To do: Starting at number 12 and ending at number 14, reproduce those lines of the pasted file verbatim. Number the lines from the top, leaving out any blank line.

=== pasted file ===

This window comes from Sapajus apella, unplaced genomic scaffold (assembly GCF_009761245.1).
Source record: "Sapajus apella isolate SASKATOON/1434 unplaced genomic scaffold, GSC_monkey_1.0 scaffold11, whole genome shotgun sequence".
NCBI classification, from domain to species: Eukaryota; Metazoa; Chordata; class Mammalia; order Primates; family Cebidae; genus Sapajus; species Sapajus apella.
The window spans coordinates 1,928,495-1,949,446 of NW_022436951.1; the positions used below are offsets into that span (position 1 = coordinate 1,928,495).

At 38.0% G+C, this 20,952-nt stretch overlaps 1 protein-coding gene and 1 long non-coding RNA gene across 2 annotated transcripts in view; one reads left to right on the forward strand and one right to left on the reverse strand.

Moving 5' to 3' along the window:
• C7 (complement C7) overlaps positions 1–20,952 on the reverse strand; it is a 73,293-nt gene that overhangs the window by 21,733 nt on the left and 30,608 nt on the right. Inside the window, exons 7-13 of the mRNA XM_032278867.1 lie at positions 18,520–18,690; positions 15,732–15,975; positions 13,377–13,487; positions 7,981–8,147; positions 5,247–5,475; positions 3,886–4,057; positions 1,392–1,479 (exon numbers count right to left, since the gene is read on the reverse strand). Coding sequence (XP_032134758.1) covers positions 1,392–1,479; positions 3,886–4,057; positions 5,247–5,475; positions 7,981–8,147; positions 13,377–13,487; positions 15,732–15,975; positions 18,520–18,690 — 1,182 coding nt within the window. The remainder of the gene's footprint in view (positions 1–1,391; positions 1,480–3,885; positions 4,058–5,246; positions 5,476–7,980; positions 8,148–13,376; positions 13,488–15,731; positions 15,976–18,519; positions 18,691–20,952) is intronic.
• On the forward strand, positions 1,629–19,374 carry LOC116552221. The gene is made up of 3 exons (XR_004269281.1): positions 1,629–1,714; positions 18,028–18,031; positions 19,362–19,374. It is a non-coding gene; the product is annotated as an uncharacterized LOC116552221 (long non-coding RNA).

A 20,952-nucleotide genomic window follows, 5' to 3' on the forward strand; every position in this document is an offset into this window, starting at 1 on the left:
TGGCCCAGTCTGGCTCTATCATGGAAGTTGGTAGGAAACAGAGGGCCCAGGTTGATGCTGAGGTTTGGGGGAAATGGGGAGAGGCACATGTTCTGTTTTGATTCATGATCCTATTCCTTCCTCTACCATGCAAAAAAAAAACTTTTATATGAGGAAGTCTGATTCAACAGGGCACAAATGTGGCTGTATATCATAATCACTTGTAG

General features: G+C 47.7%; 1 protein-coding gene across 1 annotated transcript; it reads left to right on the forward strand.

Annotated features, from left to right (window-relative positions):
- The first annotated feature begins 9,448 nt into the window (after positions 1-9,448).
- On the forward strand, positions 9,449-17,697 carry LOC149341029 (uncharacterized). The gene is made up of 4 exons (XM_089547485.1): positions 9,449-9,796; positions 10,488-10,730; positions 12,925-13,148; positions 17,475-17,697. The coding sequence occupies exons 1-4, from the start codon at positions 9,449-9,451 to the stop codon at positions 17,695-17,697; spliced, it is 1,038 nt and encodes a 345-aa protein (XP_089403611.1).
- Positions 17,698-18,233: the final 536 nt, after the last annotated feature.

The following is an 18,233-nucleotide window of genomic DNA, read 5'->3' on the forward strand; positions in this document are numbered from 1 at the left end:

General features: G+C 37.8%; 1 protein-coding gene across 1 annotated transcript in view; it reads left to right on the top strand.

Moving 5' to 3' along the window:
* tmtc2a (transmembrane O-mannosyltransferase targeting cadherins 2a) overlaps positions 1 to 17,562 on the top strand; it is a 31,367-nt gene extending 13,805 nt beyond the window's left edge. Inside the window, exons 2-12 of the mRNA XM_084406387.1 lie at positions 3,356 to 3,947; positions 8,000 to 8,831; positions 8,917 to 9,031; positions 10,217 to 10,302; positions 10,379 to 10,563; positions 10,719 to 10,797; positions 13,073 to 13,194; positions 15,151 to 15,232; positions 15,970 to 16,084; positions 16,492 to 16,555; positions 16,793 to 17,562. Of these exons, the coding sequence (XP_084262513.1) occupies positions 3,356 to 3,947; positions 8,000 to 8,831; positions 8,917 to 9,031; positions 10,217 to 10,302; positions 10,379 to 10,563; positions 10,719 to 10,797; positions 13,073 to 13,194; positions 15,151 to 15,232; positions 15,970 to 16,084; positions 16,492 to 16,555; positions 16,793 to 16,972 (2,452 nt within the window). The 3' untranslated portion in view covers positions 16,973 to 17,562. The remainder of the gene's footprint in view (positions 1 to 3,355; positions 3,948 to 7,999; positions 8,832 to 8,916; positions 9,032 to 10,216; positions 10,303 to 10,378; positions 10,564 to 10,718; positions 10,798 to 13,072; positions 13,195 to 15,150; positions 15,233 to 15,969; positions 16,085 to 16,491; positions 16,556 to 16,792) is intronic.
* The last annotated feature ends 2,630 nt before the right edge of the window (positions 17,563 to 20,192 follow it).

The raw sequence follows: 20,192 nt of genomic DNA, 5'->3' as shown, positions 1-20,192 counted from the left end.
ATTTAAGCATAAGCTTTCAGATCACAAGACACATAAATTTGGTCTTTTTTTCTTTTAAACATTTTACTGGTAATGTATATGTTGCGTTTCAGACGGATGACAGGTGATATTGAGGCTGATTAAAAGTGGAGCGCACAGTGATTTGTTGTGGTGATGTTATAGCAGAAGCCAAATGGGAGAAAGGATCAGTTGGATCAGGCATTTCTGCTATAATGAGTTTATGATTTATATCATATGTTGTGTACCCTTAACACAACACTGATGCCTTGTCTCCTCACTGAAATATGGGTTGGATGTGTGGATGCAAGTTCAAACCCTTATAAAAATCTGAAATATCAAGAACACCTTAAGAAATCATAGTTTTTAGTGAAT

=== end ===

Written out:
Annotated features, from left to right (window-relative positions):
- The first annotated feature begins 9,448 nt into the window (after positions 1-9,448).
- On the forward strand, positions 9,449-17,697 carry LOC149341029 (uncharacterized). The gene is made up of 4 exons (XM_089547485.1): positions 9,449-9,796; positions 10,488-10,730; positions 12,925-13,148; positions 17,475-17,697. The coding sequence occupies exons 1-4, from the start codon at positions 9,449-9,451 to the stop codon at positions 17,695-17,697; spliced, it is 1,038 nt and encodes a 345-aa protein (XP_089403611.1).